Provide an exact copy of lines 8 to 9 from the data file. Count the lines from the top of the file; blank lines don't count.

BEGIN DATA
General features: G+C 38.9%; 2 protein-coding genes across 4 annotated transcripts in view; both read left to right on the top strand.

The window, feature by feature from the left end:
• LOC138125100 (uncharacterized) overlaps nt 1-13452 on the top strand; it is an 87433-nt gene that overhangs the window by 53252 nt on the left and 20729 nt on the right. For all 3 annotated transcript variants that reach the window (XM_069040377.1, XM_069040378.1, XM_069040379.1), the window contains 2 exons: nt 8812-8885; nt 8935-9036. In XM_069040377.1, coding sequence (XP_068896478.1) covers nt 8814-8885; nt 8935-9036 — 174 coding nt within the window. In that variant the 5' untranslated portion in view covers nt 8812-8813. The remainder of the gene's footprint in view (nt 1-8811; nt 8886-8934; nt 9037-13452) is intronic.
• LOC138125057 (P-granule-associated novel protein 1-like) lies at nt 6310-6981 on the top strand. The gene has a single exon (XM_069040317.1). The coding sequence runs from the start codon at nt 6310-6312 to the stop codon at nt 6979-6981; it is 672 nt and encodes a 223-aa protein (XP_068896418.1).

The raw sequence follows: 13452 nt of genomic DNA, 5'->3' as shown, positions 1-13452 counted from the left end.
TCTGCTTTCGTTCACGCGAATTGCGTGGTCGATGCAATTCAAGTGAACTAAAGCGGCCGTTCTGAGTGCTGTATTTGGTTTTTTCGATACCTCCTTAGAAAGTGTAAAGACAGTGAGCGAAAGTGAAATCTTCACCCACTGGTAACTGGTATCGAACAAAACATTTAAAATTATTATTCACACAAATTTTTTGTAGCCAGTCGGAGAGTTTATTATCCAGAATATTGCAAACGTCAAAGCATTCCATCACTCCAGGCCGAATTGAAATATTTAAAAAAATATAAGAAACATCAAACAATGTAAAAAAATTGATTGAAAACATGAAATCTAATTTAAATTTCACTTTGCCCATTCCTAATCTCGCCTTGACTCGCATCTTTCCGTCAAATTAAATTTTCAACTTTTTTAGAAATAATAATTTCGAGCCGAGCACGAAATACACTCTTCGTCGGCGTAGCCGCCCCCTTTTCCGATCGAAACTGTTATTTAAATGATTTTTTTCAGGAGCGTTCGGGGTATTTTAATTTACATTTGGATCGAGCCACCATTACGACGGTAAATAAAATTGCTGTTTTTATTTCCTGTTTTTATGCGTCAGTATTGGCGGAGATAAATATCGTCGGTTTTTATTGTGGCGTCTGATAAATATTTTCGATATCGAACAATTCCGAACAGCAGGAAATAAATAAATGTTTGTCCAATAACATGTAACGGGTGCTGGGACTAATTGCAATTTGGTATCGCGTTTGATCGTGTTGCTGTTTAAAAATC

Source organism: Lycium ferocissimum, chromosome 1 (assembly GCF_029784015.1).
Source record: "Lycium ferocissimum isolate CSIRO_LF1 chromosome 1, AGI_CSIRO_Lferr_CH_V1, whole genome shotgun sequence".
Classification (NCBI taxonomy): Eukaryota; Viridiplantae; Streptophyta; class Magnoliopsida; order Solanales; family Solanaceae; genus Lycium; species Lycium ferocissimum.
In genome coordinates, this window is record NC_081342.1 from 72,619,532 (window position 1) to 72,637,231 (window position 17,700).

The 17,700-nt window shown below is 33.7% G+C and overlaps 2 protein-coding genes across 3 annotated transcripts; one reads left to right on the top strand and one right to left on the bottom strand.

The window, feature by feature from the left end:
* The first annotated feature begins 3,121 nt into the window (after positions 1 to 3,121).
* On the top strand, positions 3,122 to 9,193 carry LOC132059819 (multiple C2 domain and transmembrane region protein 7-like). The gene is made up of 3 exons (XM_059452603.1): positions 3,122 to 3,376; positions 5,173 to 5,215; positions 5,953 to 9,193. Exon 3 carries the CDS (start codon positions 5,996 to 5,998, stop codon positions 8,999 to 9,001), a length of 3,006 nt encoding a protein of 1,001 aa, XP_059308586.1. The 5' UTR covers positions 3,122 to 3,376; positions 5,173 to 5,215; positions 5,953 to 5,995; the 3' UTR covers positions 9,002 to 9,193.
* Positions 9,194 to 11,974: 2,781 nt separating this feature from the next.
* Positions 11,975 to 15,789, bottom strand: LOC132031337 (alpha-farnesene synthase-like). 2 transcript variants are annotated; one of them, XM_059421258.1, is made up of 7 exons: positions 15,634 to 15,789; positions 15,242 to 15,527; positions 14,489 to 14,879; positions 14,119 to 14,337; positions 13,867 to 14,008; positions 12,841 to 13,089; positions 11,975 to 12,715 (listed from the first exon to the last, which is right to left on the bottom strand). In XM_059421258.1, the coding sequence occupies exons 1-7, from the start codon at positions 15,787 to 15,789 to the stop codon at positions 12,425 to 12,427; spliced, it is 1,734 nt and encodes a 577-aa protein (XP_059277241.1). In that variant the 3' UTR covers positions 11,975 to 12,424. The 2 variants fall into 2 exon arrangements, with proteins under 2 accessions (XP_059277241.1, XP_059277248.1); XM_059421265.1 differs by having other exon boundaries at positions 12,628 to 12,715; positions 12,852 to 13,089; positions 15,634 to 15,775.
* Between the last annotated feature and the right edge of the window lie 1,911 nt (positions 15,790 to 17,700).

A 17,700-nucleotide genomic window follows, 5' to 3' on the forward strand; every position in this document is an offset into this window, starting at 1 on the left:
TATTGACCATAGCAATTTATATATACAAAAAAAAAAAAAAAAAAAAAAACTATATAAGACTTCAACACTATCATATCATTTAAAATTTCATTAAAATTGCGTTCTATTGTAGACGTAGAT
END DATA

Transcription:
Source record: "Lycium ferocissimum isolate CSIRO_LF1 chromosome 1, AGI_CSIRO_Lferr_CH_V1, whole genome shotgun sequence".
Classification (NCBI taxonomy): Eukaryota; Viridiplantae; Streptophyta; class Magnoliopsida; order Solanales; family Solanaceae; genus Lycium; species Lycium ferocissimum.